Friday, December 30, 2005

Virginia & Maryland anti-gay priorities: Discrimination & second-class citizenship

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According to an article published by The Washington Times (not the Post, people... the Times is a conservative paper), anti-gay activists are putting the protection of "traditional marriage" at the top of their list of priorities in the new year Virginia and Maryland legislative sessions. Virginia's lawmakers have already approved an amendment banning recognition of same-sex relationships (including civil unions, domestic partnerships, and things as simple as wills and power-of-attorney agreements) but it has yet to be approved to go before voters. The amendment must pass in the assembly again in 2006 before it is allowed to go before voters. Maryland has repeatedly failed such an amendment:
Complicating the debate in Maryland is a lawsuit filed by nine same-sex couples who were denied marriage licenses this year. The lawsuit is pending in Baltimore City Circuit Court, and a ruling is expected soon. Maryland law defines marriage as a union of a man and a woman, but family groups pledge to continue lobbying for a constitutional definition because of the pending lawsuit. "We don't think the one judge should be making decisions that affect not only Maryland culture, but the national culture," said Doug Stiegler, executive director of the Family Protection Lobby. He said Maryland's 1973 marriage law does not go far enough, and complained that lawmakers have blocked proposed marriage amendments from full floor votes in the Democrat-controlled House and Senate. If a proposed amendment passes both chambers by a three-fifths majority, it will go to voters in November. Dan Furmansky, executive director of Equality Maryland, said he thinks a constitutional amendment subjects the rights of one group to popular vote. "I would like to think that Maryland legislators have indicated they are not interested in limiting people's rights," he said.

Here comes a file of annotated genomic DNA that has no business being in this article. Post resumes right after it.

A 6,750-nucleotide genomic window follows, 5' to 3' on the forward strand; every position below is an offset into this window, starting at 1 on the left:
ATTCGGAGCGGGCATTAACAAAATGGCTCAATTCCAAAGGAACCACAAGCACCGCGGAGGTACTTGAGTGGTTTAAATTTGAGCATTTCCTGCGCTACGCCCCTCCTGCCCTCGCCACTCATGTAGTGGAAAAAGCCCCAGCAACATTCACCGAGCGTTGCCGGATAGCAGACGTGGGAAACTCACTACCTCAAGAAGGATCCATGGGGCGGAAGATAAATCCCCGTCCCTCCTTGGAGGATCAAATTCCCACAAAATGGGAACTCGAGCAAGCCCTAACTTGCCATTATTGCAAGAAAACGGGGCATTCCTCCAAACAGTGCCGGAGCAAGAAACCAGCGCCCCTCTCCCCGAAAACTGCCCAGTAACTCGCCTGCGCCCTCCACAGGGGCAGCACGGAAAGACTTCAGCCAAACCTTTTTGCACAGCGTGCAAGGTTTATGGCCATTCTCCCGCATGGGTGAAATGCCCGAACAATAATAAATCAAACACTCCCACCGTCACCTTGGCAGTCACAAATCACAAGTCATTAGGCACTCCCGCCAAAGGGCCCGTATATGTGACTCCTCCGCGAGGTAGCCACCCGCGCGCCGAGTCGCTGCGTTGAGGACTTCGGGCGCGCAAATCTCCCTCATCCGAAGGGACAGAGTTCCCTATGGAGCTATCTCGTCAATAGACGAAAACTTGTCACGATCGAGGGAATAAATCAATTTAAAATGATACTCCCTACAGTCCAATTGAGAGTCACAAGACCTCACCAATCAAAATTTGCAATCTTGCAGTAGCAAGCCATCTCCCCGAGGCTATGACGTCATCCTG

In Virginia, it looks as though the assembly will again approve of the proposed amendment, meaning that it would head to voters in November 2006. ====== Well... what can I say? I think it is very clear; discrimination is alive and well in the Virginia and Maryland (athough Maryland has an upper hand by having fair-minded legislators, which is something Virginia cannot claim). My family has property in Virginia and I have often contemplated moving to that property when I get older and commuting to work in Winston-Salem (only about a 45 minute drive). After what has happened in Virginia and their passing of a statute outlawing any type of legal recognition of same-sex couples, including wills and power of attorney agreements, I don't think I'll be moving to Virginia. It's a shame, too... my family settled in that area in the 1750s and my family has been around there since then. Oh well. Technorati Tags: , , , , ,